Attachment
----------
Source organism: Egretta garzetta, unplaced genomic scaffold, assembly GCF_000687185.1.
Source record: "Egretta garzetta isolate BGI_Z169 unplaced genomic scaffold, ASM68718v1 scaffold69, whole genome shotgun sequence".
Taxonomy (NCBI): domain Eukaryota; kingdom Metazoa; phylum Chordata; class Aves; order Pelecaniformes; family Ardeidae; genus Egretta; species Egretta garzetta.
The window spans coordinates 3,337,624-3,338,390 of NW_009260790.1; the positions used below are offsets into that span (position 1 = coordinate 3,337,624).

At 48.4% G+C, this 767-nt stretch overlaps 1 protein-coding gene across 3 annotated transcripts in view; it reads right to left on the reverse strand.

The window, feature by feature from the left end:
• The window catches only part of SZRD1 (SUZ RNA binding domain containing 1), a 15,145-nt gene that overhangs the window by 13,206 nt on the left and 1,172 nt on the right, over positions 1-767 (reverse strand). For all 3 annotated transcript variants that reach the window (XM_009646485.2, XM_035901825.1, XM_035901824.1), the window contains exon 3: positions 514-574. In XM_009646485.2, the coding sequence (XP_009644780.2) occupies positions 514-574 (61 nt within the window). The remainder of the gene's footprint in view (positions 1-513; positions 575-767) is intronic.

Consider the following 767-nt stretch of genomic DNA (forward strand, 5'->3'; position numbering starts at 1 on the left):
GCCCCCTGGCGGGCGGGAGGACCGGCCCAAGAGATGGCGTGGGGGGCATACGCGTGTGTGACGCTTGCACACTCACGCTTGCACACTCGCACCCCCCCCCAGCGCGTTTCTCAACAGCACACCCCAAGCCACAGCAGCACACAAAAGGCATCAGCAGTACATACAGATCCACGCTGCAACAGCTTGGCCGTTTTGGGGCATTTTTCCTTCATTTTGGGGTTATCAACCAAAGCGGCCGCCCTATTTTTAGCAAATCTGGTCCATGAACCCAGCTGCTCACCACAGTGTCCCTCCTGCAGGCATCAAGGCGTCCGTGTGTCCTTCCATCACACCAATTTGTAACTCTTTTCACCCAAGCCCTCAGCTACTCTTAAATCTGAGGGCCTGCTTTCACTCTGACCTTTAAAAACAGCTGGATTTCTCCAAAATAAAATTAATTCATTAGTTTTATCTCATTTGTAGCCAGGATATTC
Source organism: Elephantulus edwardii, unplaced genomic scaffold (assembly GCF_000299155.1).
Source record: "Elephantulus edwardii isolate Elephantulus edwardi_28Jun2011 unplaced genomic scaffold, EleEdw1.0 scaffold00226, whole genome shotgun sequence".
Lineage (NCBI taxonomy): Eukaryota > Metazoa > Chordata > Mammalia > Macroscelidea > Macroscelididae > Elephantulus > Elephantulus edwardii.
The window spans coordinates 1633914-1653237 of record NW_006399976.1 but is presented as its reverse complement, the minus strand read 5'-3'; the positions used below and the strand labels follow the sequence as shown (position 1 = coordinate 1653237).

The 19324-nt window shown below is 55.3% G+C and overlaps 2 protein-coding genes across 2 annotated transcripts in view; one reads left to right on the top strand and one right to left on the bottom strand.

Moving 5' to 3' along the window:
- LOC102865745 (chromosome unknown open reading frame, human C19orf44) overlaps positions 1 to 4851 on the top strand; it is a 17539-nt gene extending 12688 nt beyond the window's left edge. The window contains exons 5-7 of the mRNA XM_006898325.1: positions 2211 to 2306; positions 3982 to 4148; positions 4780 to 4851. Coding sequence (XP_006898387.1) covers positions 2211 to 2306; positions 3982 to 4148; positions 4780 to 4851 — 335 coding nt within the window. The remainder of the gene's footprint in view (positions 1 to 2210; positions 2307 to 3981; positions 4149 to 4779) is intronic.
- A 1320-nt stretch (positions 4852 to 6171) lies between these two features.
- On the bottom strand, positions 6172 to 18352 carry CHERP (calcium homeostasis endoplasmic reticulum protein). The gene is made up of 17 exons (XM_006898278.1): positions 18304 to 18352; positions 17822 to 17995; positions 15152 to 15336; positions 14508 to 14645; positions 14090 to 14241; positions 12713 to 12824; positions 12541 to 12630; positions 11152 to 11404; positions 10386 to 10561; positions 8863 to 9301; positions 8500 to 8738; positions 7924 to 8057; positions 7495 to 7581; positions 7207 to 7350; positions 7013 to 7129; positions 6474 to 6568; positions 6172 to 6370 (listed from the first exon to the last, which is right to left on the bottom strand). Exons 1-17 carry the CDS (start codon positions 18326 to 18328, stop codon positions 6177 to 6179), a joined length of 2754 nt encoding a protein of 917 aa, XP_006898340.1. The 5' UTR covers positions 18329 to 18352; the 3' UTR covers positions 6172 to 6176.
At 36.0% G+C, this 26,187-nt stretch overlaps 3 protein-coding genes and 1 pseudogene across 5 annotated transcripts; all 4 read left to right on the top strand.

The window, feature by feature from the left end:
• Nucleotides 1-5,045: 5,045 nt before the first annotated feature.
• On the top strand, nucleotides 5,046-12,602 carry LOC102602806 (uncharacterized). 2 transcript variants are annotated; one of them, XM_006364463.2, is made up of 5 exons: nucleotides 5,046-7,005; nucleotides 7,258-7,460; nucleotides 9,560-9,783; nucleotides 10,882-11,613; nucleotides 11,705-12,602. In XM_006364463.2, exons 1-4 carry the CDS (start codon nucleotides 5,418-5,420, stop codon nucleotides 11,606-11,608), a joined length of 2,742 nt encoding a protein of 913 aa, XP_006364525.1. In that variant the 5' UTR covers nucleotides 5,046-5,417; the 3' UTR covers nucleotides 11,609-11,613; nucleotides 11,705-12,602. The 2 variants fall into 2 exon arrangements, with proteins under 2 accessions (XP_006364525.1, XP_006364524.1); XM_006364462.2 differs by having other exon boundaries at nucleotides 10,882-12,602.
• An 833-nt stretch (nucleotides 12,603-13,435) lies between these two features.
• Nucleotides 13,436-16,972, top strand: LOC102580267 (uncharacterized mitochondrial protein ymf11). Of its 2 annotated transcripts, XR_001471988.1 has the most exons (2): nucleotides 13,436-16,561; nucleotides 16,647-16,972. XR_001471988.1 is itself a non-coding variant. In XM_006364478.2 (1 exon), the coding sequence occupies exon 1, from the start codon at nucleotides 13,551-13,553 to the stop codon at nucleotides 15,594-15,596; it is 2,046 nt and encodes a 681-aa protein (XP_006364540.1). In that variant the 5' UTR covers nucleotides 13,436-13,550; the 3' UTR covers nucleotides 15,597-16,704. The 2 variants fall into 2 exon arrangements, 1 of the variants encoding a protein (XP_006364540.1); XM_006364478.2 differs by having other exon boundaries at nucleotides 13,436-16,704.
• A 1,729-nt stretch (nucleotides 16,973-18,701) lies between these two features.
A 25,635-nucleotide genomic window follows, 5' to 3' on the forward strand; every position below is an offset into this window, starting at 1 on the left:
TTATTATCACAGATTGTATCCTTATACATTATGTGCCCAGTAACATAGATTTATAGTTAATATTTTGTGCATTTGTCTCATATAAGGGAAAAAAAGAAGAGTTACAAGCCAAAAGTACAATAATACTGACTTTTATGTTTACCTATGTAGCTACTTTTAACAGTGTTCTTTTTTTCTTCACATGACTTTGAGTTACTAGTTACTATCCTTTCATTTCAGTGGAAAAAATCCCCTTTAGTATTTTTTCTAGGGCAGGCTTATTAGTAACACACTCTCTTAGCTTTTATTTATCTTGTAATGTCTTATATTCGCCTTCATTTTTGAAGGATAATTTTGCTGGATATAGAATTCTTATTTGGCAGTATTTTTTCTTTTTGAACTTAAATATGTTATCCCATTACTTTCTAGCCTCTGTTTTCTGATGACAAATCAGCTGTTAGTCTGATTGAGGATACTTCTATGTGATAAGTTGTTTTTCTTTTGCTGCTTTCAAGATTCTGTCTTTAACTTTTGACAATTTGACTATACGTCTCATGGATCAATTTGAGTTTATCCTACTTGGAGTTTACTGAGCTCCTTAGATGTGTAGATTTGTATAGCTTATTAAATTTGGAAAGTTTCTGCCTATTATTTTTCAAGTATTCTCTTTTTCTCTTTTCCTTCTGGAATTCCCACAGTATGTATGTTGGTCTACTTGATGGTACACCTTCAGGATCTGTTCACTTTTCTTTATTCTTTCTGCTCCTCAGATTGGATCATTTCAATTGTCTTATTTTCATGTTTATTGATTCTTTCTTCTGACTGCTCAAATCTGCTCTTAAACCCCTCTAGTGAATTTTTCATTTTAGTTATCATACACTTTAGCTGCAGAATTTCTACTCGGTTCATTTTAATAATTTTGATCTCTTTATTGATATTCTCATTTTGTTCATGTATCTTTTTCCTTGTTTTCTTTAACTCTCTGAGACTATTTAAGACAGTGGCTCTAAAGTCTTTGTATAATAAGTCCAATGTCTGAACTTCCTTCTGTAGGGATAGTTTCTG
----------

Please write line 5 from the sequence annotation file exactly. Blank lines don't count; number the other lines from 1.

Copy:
At 48.4% G+C, this 767-nt stretch overlaps 1 protein-coding gene across 3 annotated transcripts in view; it reads right to left on the reverse strand.